Why Mohamed Salah Should Disregard a Future Move to Spain

Tom Johnson
Read Time:3 Minute, 30 Second

” I think Madrid and Barcelona are two top clubs. Who knows what can happen in the future.” A statement made which undoubtedly raised eyebrows prior to last weekend’s thumping victory at Crystal Palace, in an interview given to Spanish outlet Diario AS. Salah was then subsequently left on the substitutes bench, providing further questions regarding the Egyptian’s morale at the club.

However, the 28-year-old also stated ” of course, I want to break records here and I repeat, every record in the club, but everything’s in the club’s hands”, providing some reassurance to supporters. It would be fair to suggest that following a remarkable first three years at Anfield, which has continued into the fourth, Salah is undeniably primed to pursue his target and write his name into Liverpool folklore.

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When the forward joined the Reds for a fee of around £35m in 2017, there was no doubting the quality of Liverpool’s new recruit, although uncertainty surfaced around his ability to perform in the Premier League, where a young Salah experienced an unsuccessful spell at Chelsea. Any lingering doubts were quickly silenced however, with the Egyptian netting on a remarkable 44 occasions in his maiden campaign, playing a pivotal role in guiding the club to a Champions League final in Kiev. Shattering countless records in the process, the forward set a precedent which not even the most optimistic of fans could have foreseen.

Ever since, although these astonishing individual heights have fallen slightly in terms of output, the consistency of performance and numbers have remained at an exceptional standard. The Egyptian has contributed to 95 Liverpool goals in just 121 outings, proving time and again the world-class qualities he possesses, helping the Reds achieve a sixth European Cup and maiden Premier League title in the process.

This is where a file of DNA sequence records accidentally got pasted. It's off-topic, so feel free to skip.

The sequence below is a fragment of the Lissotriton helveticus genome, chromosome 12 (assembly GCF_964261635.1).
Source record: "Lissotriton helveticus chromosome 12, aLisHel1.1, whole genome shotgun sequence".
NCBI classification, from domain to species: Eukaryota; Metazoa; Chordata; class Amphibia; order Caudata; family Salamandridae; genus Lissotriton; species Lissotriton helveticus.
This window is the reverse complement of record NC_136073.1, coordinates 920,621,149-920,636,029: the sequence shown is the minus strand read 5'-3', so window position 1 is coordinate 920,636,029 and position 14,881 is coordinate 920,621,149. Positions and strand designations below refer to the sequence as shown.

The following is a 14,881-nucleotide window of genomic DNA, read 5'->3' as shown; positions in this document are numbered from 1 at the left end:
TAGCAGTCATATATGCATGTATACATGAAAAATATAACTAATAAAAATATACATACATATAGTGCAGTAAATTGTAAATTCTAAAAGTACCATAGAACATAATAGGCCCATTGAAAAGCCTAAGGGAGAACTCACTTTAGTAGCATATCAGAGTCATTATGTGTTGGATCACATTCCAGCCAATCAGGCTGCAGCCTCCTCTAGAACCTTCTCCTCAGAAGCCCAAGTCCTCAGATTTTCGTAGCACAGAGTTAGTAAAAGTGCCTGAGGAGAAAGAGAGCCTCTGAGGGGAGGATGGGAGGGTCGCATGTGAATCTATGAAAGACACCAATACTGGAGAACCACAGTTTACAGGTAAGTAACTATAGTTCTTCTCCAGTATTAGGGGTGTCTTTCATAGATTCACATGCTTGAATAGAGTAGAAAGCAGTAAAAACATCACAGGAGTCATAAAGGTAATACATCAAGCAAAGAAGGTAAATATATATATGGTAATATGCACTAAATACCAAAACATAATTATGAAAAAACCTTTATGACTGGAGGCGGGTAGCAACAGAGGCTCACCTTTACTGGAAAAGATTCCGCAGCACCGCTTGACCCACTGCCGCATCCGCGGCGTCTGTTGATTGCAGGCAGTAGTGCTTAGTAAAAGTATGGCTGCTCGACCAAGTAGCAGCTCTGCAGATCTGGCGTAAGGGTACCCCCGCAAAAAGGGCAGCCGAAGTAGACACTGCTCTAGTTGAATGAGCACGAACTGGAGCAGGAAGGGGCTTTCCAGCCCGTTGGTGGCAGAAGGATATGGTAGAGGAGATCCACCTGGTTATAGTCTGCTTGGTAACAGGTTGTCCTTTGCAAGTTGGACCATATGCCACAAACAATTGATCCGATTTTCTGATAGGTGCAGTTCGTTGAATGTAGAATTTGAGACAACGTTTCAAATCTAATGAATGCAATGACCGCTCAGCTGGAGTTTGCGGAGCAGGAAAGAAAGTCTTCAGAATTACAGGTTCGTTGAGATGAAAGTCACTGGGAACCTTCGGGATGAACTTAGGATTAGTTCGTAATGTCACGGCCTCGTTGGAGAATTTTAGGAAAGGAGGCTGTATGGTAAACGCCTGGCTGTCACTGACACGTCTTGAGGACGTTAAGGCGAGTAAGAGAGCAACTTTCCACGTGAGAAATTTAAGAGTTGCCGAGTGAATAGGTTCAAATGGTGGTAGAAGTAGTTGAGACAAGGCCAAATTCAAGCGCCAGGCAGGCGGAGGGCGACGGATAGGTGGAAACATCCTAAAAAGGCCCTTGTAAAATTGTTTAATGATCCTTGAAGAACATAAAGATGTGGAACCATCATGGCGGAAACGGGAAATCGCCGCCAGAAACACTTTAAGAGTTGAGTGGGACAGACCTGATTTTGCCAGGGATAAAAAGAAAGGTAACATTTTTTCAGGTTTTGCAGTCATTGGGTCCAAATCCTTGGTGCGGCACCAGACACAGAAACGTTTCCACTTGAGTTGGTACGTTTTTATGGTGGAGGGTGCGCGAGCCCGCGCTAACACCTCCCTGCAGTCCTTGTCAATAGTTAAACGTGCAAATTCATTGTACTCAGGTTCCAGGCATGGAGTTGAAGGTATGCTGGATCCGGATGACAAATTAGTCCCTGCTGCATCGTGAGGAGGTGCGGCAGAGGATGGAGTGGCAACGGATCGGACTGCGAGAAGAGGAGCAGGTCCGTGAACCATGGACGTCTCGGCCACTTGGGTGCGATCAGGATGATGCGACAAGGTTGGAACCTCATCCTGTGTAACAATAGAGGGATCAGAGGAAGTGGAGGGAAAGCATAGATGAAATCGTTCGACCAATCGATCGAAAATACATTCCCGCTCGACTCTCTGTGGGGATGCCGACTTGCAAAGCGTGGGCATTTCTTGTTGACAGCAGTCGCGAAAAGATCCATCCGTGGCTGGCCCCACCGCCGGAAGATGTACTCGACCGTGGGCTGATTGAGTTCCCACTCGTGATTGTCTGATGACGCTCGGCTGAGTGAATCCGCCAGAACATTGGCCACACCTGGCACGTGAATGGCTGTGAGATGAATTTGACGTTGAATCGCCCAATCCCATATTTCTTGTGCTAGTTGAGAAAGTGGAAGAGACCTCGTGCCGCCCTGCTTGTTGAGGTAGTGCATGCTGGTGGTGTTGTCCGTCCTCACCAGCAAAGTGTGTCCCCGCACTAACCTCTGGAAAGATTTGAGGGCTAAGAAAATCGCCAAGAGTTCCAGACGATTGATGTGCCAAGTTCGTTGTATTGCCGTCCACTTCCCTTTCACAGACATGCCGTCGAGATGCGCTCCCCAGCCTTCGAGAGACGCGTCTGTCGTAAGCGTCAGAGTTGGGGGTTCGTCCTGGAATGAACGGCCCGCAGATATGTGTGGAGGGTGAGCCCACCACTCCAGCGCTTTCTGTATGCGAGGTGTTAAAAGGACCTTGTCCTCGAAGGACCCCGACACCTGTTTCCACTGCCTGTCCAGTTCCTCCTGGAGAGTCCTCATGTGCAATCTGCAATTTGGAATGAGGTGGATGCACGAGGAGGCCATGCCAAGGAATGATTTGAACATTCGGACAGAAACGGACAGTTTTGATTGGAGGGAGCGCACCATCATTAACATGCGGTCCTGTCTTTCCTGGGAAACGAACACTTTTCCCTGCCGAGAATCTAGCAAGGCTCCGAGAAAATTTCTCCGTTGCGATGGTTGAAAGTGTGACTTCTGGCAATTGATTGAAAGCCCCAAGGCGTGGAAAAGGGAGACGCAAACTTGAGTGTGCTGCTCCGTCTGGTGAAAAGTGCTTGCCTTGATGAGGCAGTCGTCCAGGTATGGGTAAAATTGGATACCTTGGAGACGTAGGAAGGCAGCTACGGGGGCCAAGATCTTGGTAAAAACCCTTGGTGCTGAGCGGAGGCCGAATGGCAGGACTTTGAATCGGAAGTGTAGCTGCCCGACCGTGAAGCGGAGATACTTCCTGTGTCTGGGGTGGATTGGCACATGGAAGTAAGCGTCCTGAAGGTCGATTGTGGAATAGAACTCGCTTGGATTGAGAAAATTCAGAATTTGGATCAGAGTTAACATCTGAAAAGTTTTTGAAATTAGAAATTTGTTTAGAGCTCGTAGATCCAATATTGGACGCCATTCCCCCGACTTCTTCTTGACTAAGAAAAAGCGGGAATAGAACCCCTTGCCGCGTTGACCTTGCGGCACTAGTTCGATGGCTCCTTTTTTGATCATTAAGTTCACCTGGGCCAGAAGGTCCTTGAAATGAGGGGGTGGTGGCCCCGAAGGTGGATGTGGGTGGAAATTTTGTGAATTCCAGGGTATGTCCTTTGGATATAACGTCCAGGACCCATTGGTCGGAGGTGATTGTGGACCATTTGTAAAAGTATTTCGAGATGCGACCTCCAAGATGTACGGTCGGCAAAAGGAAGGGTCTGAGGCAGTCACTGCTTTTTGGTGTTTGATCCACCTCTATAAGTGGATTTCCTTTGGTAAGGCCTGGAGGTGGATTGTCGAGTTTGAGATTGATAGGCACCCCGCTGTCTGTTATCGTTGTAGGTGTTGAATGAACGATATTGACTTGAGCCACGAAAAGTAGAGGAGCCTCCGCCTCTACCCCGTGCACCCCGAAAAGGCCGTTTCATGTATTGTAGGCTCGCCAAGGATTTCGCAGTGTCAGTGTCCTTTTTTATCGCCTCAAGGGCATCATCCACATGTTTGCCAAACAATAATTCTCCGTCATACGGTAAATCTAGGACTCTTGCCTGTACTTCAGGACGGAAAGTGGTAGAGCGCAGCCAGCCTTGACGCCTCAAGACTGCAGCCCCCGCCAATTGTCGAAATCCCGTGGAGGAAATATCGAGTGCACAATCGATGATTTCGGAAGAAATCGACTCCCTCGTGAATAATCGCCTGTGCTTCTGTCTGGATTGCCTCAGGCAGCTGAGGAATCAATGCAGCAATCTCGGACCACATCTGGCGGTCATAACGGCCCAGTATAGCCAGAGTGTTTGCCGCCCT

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With the current heights of the club, including a world class playing squad consistently winning major honours, along with Liverpool’s ever-present stature, a move to either of the currently lacklustre Spanish giants would seem a questionable career move. With Jurgen Klopp at the helm until at least 2024, the long-term future looks increasingly bright with a continued challenge for the major trophies seeming likely, to match the ambitions of a player of Salah’s calibre. The record-breaking targets with a long-term stay at L4, are also indisputably obtainable. Although it would take miracles to surpass club icon Ian Rush in regard to the all-time top scorer charts, the forward is just 43 away from surpassing Robbie Fowler and topping the club’s Premier League catalogue. On the European stage, the Egyptian recently eclipsed Steven Gerrard as all-time top scorer in the Champions League, in just three full campaigns on Merseyside.

The 28-year-old must also consider some of the most recent high-profile departures away from Anfield, in particular that of his former colleague, Phil Coutinho. Playing at the top of his game at the time of the move to Spain, the Brazilian has never found his mojo back since. The playmaker has struggled to make a major impact, failing to stamp his authority in the forward line of the Catalan giants, highlighted by a recent loan move to FC Bayern. Other major departures from England to La Liga in recent times include Gareth Bale and Eden Hazard, with both also enduring underwhelming spells on an individual note, particularly the latter so far. Considering the current predicament of both Liverpool and the Spanish giants, it is a clearer message than ever before, the grass is not always greener.

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From the club’s viewpoint, although Salah is arguably the Reds’ most prized asset with a probable value well in excess of £100m, tying the 28-year-old down to a new long-term deal is essential. With two and a half years remaining at present, which is similar for several other star players in the squad, interest will inevitably increase among Europe’s elite. It is therefore critical that a sale is categorically disregarded, to demonstrate the owners’ ambition and send a message to the rest of Europe- that Liverpool Football Club are remaining firmly on their perch.

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